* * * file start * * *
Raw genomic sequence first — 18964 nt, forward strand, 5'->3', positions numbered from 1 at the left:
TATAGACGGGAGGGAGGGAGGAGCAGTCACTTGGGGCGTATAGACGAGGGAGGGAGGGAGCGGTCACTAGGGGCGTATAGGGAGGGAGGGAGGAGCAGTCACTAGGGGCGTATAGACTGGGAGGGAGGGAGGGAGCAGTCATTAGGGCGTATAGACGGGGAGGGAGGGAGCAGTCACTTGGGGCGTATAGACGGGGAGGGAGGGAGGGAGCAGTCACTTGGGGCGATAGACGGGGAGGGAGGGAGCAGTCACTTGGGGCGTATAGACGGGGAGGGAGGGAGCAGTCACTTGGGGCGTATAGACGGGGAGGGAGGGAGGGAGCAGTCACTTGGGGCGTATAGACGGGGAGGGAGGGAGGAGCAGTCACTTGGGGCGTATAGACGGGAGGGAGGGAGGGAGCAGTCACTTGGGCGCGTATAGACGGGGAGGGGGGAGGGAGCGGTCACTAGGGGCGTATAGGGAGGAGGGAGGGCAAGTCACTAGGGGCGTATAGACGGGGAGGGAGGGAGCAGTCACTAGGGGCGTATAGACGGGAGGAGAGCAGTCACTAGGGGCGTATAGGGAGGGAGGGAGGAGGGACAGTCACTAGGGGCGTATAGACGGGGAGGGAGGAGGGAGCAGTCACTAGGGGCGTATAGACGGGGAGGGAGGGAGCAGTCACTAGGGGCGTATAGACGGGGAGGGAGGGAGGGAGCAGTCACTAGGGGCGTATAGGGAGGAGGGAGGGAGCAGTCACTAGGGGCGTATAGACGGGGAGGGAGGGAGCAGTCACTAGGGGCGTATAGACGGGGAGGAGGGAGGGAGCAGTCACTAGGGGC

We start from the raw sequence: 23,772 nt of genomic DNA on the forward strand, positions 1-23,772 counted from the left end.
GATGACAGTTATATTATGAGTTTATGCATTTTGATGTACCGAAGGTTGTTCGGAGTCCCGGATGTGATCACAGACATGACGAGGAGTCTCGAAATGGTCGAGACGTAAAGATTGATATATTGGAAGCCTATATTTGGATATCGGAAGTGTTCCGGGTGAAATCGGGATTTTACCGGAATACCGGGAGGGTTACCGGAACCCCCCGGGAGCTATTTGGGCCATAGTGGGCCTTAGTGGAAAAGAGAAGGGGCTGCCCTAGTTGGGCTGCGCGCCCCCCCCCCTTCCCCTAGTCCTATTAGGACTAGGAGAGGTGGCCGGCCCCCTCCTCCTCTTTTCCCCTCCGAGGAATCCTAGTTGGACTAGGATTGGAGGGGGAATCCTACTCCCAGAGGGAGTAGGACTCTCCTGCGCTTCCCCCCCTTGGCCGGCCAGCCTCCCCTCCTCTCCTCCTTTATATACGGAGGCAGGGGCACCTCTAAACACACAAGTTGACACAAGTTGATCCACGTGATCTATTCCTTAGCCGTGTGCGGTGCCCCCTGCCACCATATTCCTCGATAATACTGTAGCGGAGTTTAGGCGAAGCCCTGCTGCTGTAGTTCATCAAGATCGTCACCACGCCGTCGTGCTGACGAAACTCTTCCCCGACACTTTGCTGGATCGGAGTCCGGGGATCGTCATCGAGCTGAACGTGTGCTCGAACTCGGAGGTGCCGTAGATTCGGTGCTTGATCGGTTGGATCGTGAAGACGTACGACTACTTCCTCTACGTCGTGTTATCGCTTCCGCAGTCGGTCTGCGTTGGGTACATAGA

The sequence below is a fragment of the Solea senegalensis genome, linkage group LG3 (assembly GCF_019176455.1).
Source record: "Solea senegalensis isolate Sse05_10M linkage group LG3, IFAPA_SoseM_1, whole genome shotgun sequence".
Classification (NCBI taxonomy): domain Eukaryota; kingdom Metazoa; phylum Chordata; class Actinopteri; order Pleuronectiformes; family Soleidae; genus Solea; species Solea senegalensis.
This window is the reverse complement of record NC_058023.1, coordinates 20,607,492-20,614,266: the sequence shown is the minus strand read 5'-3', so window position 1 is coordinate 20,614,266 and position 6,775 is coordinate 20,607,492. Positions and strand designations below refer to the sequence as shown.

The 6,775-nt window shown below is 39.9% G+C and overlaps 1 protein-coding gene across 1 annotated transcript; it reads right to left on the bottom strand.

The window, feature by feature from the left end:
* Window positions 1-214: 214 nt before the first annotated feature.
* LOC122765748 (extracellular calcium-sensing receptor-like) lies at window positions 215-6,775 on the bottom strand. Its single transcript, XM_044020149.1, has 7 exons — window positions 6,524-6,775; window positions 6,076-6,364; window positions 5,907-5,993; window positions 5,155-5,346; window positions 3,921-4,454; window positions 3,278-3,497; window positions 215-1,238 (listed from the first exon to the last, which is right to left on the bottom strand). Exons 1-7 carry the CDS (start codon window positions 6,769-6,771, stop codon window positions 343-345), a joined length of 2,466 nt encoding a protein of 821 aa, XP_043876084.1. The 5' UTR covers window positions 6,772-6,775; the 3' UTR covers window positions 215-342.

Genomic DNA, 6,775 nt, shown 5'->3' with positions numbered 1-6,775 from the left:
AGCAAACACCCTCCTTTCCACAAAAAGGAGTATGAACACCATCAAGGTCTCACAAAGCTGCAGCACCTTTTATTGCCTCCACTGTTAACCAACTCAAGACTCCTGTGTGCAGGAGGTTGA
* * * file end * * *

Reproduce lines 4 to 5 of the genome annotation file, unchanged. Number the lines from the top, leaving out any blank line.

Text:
GATGACAGTTATATTATGAGTTTATGCATTTTGATGTACCGAAGGTTGTTCGGAGTCCCGGATGTGATCACAGACATGACGAGGAGTCTCGAAATGGTCGAGACGTAAAGATTGATATATTGGAAGCCTATATTTGGATATCGGAAGTGTTCCGGGTGAAATCGGGATTTTACCGGAATACCGGGAGGGTTACCGGAACCCCCCGGGAGCTATTTGGGCCATAGTGGGCCTTAGTGGAAAAGAGAAGGGGCTGCCCTAGTTGGGCTGCGCGCCCCCCCCCCTTCCCCTAGTCCTATTAGGACTAGGAGAGGTGGCCGGCCCCCTCCTCCTCTTTTCCCCTCCGAGGAATCCTAGTTGGACTAGGATTGGAGGGGGAATCCTACTCCCAGAGGGAGTAGGACTCTCCTGCGCTTCCCCCCCTTGGCCGGCCAGCCTCCCCTCCTCTCCTCCTTTATATACGGAGGCAGGGGCACCTCTAAACACACAAGTTGACACAAGTTGATCCACGTGATCTATTCCTTAGCCGTGTGCGGTGCCCCCTGCCACCATATTCCTCGATAATACTGTAGCGGAGTTTAGGCGAAGCCCTGCTGCTGTAGTTCATCAAGATCGTCACCACGCCGTCGTGCTGACGAAACTCTTCCCCGACACTTTGCTGGATCGGAGTCCGGGGATCGTCATCGAGCTGAACGTGTGCTCGAACTCGGAGGTGCCGTAGATTCGGTGCTTGATCGGTTGGATCGTGAAGACGTACGACTACTTCCTCTACGTCGTGTTATCGCTTCCGCAGTCGGTCTGCGTTGGGTACATAGA

The sequence below is a fragment of the Solea senegalensis genome, linkage group LG3 (assembly GCF_019176455.1).